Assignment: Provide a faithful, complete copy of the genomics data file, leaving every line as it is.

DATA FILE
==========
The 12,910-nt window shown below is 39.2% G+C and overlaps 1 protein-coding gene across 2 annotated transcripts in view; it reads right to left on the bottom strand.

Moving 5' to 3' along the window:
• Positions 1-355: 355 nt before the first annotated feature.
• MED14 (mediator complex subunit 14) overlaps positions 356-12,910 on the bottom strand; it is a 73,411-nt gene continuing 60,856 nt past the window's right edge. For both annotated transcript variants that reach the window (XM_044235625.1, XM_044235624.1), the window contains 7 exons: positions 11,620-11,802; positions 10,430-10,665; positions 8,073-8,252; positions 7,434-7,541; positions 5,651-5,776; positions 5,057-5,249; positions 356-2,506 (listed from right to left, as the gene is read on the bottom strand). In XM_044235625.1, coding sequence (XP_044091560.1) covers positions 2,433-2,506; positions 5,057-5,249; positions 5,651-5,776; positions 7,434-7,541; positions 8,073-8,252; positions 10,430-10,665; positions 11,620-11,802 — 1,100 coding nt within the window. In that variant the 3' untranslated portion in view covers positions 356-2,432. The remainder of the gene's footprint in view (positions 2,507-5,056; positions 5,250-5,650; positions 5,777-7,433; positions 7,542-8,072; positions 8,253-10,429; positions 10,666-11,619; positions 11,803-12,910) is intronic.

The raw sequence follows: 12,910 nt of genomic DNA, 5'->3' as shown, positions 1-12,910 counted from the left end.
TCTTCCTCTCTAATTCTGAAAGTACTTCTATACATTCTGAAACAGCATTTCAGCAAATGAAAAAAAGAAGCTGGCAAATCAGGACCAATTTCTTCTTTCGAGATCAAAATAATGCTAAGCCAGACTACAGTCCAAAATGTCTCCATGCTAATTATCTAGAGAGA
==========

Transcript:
The 12,910-nt window shown below is 39.2% G+C and overlaps 1 protein-coding gene across 2 annotated transcripts in view; it reads right to left on the bottom strand.

Moving 5' to 3' along the window:
• Positions 1-355: 355 nt before the first annotated feature.
• MED14 (mediator complex subunit 14) overlaps positions 356-12,910 on the bottom strand; it is a 73,411-nt gene continuing 60,856 nt past the window's right edge. For both annotated transcript variants that reach the window (XM_044235625.1, XM_044235624.1), the window contains 7 exons: positions 11,620-11,802; positions 10,430-10,665; positions 8,073-8,252; positions 7,434-7,541; positions 5,651-5,776; positions 5,057-5,249; positions 356-2,506 (listed from right to left, as the gene is read on the bottom strand). In XM_044235625.1, coding sequence (XP_044091560.1) covers positions 2,433-2,506; positions 5,057-5,249; positions 5,651-5,776; positions 7,434-7,541; positions 8,073-8,252; positions 10,430-10,665; positions 11,620-11,802 — 1,100 coding nt within the window. In that variant the 3' untranslated portion in view covers positions 356-2,432. The remainder of the gene's footprint in view (positions 2,507-5,056; positions 5,250-5,650; positions 5,777-7,433; positions 7,542-8,072; positions 8,253-10,429; positions 10,666-11,619; positions 11,803-12,910) is intronic.

The raw sequence follows: 12,910 nt of genomic DNA, 5'->3' as shown, positions 1-12,910 counted from the left end.
TCTTCCTCTCTAATTCTGAAAGTACTTCTATACATTCTGAAACAGCATTTCAGCAAATGAAAAAAAGAAGCTGGCAAATCAGGACCAATTTCTTCTTTCGAGATCAAAATAATGCTAAGCCAGACTACAGTCCAAAATGTCTCCATGCTAATTATCTAGAGAGA